This election could be a flashpoint in American history in which nonreligious voters finally eclipse major religious groups in terms of turnout and influence.

More than 26 million voters with no religion could turn out on Nov. 8, dwarfing the group’s previous electoral participations. And, for the first time, they could provide the power to sway the direction of the country, according to data on religious affiliation and voting by the Freedom From Religion Foundation, a nonprofit that promotes the separation of church and state.

The ranks of atheists, agnostics and those with no religious affiliation — so-called nones — have increased by 19 million since President Barack Obama was first elected president, making them the fastest-growing religiously categorized group in America. In 2004, the nones comprised just 16 percent of all American adults. Since then, they’ve grown to represent a quarter of all adults and a third of millennials.

Despite their size, the nones have been underrepresented at the ballot box.

Religiously unaffiliated voters comprised just 12 percent of all voters in the last presidential election, according to the Public Religion Research Institute. But their voter participation is set to spike this year and far surpass their involvement in 2012, when 15 million voted.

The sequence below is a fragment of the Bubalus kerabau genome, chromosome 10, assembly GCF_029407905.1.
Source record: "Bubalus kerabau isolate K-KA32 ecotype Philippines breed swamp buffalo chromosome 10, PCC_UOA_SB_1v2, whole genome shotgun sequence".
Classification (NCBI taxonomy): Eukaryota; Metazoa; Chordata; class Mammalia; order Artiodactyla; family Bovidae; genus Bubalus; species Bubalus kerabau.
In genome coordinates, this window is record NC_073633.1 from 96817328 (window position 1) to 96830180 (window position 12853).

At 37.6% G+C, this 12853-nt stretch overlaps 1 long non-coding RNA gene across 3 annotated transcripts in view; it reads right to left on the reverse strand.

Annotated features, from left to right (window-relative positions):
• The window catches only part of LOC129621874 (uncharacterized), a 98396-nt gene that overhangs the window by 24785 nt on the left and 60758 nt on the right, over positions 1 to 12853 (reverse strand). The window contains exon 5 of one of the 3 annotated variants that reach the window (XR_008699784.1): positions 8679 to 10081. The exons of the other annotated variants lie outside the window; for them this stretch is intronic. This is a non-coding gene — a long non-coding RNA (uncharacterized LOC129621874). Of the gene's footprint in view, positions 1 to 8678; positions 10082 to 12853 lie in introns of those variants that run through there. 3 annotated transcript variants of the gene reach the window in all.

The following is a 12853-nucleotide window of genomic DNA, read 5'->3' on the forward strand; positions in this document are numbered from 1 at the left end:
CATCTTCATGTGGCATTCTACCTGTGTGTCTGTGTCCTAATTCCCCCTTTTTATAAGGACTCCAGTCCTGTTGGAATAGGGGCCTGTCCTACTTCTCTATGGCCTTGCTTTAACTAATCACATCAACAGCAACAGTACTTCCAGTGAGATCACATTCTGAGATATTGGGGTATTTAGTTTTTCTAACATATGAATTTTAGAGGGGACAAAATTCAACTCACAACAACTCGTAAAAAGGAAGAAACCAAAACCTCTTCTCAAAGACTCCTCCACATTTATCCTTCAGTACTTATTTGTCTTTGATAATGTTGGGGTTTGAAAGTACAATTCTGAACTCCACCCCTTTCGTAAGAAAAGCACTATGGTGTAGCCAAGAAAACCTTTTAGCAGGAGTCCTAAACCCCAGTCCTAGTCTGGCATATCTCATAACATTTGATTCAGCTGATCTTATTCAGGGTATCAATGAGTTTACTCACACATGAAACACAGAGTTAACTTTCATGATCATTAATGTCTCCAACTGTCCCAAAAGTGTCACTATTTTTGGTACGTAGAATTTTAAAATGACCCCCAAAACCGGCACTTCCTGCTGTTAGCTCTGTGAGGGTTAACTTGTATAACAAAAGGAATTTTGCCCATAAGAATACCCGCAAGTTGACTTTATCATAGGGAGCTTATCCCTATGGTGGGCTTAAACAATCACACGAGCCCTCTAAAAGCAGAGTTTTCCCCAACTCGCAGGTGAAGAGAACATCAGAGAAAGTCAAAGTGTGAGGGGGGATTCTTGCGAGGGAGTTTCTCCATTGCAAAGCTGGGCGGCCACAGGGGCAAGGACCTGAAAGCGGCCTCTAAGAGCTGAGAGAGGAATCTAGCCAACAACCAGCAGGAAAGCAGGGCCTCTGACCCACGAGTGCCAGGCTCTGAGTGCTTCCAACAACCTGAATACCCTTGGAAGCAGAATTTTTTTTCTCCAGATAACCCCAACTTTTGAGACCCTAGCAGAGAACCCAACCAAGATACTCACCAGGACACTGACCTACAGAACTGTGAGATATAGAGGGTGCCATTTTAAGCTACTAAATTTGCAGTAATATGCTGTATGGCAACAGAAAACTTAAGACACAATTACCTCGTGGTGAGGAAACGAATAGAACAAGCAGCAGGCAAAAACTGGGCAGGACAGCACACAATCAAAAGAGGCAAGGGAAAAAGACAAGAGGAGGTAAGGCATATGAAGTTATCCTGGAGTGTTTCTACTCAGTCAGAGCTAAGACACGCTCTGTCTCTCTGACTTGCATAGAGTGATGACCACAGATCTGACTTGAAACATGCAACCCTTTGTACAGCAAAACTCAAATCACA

About 30 percent of Democrat Hillary Clinton’s supporters are religiously unaffiliated, and 13 percent of Republican Donald Trump’s supporters meet that definition, according to the Public Religion Research Institute. That means Clinton could receive almost 19 million votes from the nones, as compared to 7 million for Trump, as projected by the candidates’ recent standing in the polls.

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These secular voters could thus fill the margin between the two candidates twice over.

The next president will have the power to determine the direction of the Supreme Court for a generation, greatly impacting our secular society. Secular citizens care about issues such as climate change, reproductive rights and, of course, keeping religion out of government. They are very independent-minded, educated and politically active.

If candidates want to earn secular votes, they should acknowledge the presence of secular citizens in the American social fabric while committing to keep religion out of government.

Earlier this year, the Freedom From Religion Foundation, to mobilize voters across the country, launched a campaign of national TV, billboard and bus campaign ads featuring young millennial voters. The group has also been enlisting students on college campuses and running a digital marketing campaign to reach voters online.

Secular voters are a strong voice. And in this election, they could be the determining factor.

Annie Laurie Gaylor is co-president of Freedom From Religion Foundation. She wrote this for Tribune News Service.